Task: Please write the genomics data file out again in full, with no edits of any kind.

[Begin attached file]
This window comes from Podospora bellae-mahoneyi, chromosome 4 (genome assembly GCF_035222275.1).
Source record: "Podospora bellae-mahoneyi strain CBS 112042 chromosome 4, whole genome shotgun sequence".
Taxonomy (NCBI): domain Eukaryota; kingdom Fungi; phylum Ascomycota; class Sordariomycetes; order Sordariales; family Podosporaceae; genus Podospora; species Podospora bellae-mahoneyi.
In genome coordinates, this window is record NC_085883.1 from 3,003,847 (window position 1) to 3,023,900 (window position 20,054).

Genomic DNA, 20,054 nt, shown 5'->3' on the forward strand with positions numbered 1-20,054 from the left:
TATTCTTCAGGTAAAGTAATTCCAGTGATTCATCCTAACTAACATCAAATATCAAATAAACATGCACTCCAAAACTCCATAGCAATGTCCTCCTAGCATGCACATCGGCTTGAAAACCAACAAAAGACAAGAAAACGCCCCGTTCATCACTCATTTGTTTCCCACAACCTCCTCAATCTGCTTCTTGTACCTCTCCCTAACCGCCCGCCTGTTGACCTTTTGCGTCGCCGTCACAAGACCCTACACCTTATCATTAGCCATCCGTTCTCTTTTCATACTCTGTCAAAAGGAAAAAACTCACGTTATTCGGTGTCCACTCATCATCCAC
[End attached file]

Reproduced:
This window comes from Podospora bellae-mahoneyi, chromosome 4 (genome assembly GCF_035222275.1).
Source record: "Podospora bellae-mahoneyi strain CBS 112042 chromosome 4, whole genome shotgun sequence".
Taxonomy (NCBI): domain Eukaryota; kingdom Fungi; phylum Ascomycota; class Sordariomycetes; order Sordariales; family Podosporaceae; genus Podospora; species Podospora bellae-mahoneyi.
In genome coordinates, this window is record NC_085883.1 from 3,003,847 (window position 1) to 3,023,900 (window position 20,054).

Genomic DNA, 20,054 nt, shown 5'->3' on the forward strand with positions numbered 1-20,054 from the left:
TATTCTTCAGGTAAAGTAATTCCAGTGATTCATCCTAACTAACATCAAATATCAAATAAACATGCACTCCAAAACTCCATAGCAATGTCCTCCTAGCATGCACATCGGCTTGAAAACCAACAAAAGACAAGAAAACGCCCCGTTCATCACTCATTTGTTTCCCACAACCTCCTCAATCTGCTTCTTGTACCTCTCCCTAACCGCCCGCCTGTTGACCTTTTGCGTCGCCGTCACAAGACCCTACACCTTATCATTAGCCATCCGTTCTCTTTTCATACTCTGTCAAAAGGAAAAAACTCACGTTATTCGGTGTCCACTCATCATCCAC